State of LGBTQ Equality: Ohio


Staff Report



State of LGBTQ Equality in Eight Ohio Cities Detailed in HRC’s 6th Edition of the Municipal Equality Index

Many municipalities extend vital protections to their LGBTQ citizens and visitors

WASHINGTON — The Human Rights Campaign (HRC) Foundation, the educational arm of the nation’s largest lesbian, gay, bisexual, transgender and queer (LGBTQ) civil rights organization, in partnership with the Equality Federation Institute, released its sixth annual Municipal Equality Index (MEI), assessing LGBTQ equality in 506 cities across the nation, including eight in Ohio.

The 2017 Municipal Equality Index, the only nationwide rating system of LGBTQ inclusion in municipal law and policy, shows that cities across the country, including in Ohio, continue to take the lead in supporting LGBTQ people and workers — even in face of renewed attacks this year on the LGBTQ community by federal and state officials.

For LGBTQ Americans, legal protections and benefits vary widely depending on location — states and cities have markedly different laws governing discrimination. 20 states have non-discrimination laws that include protections for LGBTQ people in employment, and 19 states have laws that protect LGBTQ people from discrimination in places of public accommodation. But cities are leading the way: since the MEI’s debut in 2012, the number of cities earning perfect scores has increased more than sixfold, and today at least 24 million people live in cities that have more comprehensive, transgender-inclusive non-discrimination laws than their state.

The average score for cities in Ohio is 87 out of 100 points, which falls above the national average of 57.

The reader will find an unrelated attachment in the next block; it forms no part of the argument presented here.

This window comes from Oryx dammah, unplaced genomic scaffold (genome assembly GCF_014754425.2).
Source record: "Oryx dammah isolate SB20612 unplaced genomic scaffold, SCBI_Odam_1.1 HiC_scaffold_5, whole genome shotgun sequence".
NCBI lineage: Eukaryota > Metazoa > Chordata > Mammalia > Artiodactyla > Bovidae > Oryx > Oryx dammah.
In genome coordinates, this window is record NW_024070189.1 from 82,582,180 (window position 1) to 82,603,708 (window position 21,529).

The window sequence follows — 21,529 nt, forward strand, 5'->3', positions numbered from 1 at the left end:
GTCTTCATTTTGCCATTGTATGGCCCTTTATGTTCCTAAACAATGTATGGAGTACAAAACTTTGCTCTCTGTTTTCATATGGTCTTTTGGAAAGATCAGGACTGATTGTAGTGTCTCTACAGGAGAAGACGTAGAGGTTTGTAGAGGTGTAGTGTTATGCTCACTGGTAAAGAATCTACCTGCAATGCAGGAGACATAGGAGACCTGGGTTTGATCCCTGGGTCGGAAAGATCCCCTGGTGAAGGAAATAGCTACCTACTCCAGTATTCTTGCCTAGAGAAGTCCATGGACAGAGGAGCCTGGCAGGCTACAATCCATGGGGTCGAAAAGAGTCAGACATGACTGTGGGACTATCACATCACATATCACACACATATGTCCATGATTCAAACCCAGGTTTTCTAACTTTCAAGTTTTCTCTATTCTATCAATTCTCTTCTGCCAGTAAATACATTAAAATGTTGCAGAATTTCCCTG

Akron

100

Cincinnati

100

Cleveland

81

Columbus

100

Dayton

100

Dublin

45

Lakewood

77

Toledo

89

“This year’s MEI paints a vivid picture: cities big and small, in red and blue states alike, are continuing our progress toward full equality, regardless of the political drama unfolding in Washington, D.C., and in state legislatures across the country,” said HRC President Chad Griffin. “Today, the MEI serves as a vital tool for business leaders and municipal officials alike when it comes to economic development. CEOs know that in order to attract and retain the best employees, they must grow their companies in places that protect LGBTQ citizens from discrimination and actively open their doors to all communities. The MEI is the best tool to help these businesses make crucial evaluations about the welcoming — or unwelcoming — nature of towns and cities across the nation.”

“The beautiful part of working locally for change is that it is within your reach. We have worked with people of all ages who have never knocked on the door of city council, and who are now coaching others on how to talk with elected officials,” said Alana Jochum, Executive Director of Equality Ohio. “The relationships built in cities we’ve worked in over the last several months like Lakewood, Youngstown, Akron, Olmsted Falls and Kent between citizens and elected officials have grown hearts, changed minds, and created lasting, positive change for LGBTQ people. HRC’s Municipal Equality Index is an important tool for getting this work done — it serves as a roadmap and a reminder of the work still ahead.”